Editorial: Ford investment will give new economic opportunities to students

College is hard. Getting a job after can be even harder.

On the bright side, a recent $9 billion investment to Ford plants in the U.S. will help students interested in co-ops and internships get the real world experience needed to make that transition.

Students, especially those studying engineering, often participate in co-ops, where they spend whole semesters outside of the classroom to experience a professional work environment.

The Ford website states that co-ops are a partnership between students, the university and itself. If students are successful, they will be considered for employment after graduation.

According to Cindy Edwards, coordinator of experiential education at the Stuckert Career Center, and Ray Clere, assistant dean for career and academic exploration, UK already has a partnership with Ford, but focuses more on employing graduates with associate’s degrees.

Internships and experiences that Ford could potentially offer will set students apart and out-of-state students from Ohio will be able to work at plants that are closer to home. This will cut down costs as students are able to access resources closer to their families.

“We have had a relationship with Ford for at least 10 years,” said Marsha Phillips, who heads the engineering co-op program. “It hasn’t been consistent due to the economy, but they have had a major impact on the lean manufacturing program here in engineering.”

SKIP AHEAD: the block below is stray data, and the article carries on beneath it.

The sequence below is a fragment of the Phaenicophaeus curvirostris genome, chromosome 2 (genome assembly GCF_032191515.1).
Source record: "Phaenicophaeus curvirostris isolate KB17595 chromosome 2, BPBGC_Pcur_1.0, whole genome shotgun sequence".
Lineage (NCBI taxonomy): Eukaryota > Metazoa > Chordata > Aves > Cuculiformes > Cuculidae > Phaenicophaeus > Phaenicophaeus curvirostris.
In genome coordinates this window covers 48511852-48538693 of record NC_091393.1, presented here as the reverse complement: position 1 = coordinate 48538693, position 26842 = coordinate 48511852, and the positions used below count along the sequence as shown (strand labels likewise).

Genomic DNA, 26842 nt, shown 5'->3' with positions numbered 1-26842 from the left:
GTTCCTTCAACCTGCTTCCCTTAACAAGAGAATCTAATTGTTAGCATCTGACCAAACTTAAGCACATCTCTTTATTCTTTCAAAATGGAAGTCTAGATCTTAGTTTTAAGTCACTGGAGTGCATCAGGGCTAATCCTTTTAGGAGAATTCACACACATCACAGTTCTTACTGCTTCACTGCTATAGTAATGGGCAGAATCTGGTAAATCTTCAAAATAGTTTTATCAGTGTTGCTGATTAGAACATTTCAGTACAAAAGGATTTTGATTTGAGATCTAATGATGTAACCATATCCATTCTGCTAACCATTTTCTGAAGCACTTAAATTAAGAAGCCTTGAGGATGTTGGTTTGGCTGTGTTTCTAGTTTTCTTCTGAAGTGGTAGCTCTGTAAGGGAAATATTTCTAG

UK has had five co-ops with Ford since 2004, as well as Lean Manufacturing Boot Camps, which allow students to learn industry-specific techniques in two weeks.

Despite the inconsistencies in the program because of funding, Donna Hewett,  lecturer in the College of Engineering, said, “A modest flow of students have continued to have opportunities with Ford.”

Hewett said Ford’s new allotment of funds provides an increased incentive for the local plants, and “may translate into increased recruiting on their part.”

While Ford has a long history of million dollar investments in the state, the recent investment comes after criticism from its $2.5 billion investment in a plant in Mexico. Without criticism and pressure to create jobs in America, it is hard to say if Ford would have made such a grandiose investment.

UK students and Kentuckians cannot be too upset about how the money made its way to our economy. An investment to the U.S., and hopefully to Kentucky and Ohio, of this magnitude will undoubtedly do wonders for the economy and provide students with job experience and opportunities.

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